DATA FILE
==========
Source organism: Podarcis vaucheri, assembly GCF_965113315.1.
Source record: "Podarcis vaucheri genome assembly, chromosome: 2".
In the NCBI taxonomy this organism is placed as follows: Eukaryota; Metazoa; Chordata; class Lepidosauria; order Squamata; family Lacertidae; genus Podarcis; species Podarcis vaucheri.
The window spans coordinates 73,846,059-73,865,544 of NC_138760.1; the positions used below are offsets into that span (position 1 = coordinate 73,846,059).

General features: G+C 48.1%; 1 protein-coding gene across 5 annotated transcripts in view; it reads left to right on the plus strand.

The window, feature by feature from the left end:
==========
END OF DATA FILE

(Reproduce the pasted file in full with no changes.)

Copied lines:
Source organism: Podarcis vaucheri, assembly GCF_965113315.1.
Source record: "Podarcis vaucheri genome assembly, chromosome: 2".
In the NCBI taxonomy this organism is placed as follows: Eukaryota; Metazoa; Chordata; class Lepidosauria; order Squamata; family Lacertidae; genus Podarcis; species Podarcis vaucheri.
The window spans coordinates 73,846,059-73,865,544 of NC_138760.1; the positions used below are offsets into that span (position 1 = coordinate 73,846,059).

General features: G+C 48.1%; 1 protein-coding gene across 5 annotated transcripts in view; it reads left to right on the plus strand.

The window, feature by feature from the left end: